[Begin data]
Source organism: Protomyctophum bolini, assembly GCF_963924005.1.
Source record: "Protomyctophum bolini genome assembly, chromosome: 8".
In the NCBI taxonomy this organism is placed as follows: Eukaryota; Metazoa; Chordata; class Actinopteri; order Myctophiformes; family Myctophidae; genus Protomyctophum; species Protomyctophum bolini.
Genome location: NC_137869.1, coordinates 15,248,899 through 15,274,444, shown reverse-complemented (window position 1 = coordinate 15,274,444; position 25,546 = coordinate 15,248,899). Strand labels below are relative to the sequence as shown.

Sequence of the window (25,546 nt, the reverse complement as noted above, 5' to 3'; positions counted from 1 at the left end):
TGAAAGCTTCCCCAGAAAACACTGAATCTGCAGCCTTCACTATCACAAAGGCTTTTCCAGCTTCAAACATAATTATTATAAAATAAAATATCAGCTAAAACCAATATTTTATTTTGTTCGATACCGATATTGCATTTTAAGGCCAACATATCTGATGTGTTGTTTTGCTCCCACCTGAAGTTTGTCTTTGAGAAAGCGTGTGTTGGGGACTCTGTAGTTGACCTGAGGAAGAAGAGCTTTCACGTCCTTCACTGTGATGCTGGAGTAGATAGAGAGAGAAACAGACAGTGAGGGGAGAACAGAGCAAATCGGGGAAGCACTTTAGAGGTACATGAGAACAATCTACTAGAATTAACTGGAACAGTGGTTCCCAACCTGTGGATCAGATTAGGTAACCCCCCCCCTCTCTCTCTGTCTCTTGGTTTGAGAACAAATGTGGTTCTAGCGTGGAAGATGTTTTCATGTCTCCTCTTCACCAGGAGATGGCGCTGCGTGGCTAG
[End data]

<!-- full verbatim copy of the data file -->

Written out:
Source organism: Protomyctophum bolini, assembly GCF_963924005.1.
Source record: "Protomyctophum bolini genome assembly, chromosome: 8".
In the NCBI taxonomy this organism is placed as follows: Eukaryota; Metazoa; Chordata; class Actinopteri; order Myctophiformes; family Myctophidae; genus Protomyctophum; species Protomyctophum bolini.
Genome location: NC_137869.1, coordinates 15,248,899 through 15,274,444, shown reverse-complemented (window position 1 = coordinate 15,274,444; position 25,546 = coordinate 15,248,899). Strand labels below are relative to the sequence as shown.

Sequence of the window (25,546 nt, the reverse complement as noted above, 5' to 3'; positions counted from 1 at the left end):
TGAAAGCTTCCCCAGAAAACACTGAATCTGCAGCCTTCACTATCACAAAGGCTTTTCCAGCTTCAAACATAATTATTATAAAATAAAATATCAGCTAAAACCAATATTTTATTTTGTTCGATACCGATATTGCATTTTAAGGCCAACATATCTGATGTGTTGTTTTGCTCCCACCTGAAGTTTGTCTTTGAGAAAGCGTGTGTTGGGGACTCTGTAGTTGACCTGAGGAAGAAGAGCTTTCACGTCCTTCACTGTGATGCTGGAGTAGATAGAGAGAGAAACAGACAGTGAGGGGAGAACAGAGCAAATCGGGGAAGCACTTTAGAGGTACATGAGAACAATCTACTAGAATTAACTGGAACAGTGGTTCCCAACCTGTGGATCAGATTAGGTAACCCCCCCCCTCTCTCTCTGTCTCTTGGTTTGAGAACAAATGTGGTTCTAGCGTGGAAGATGTTTTCATGTCTCCTCTTCACCAGGAGATGGCGCTGCGTGGCTAG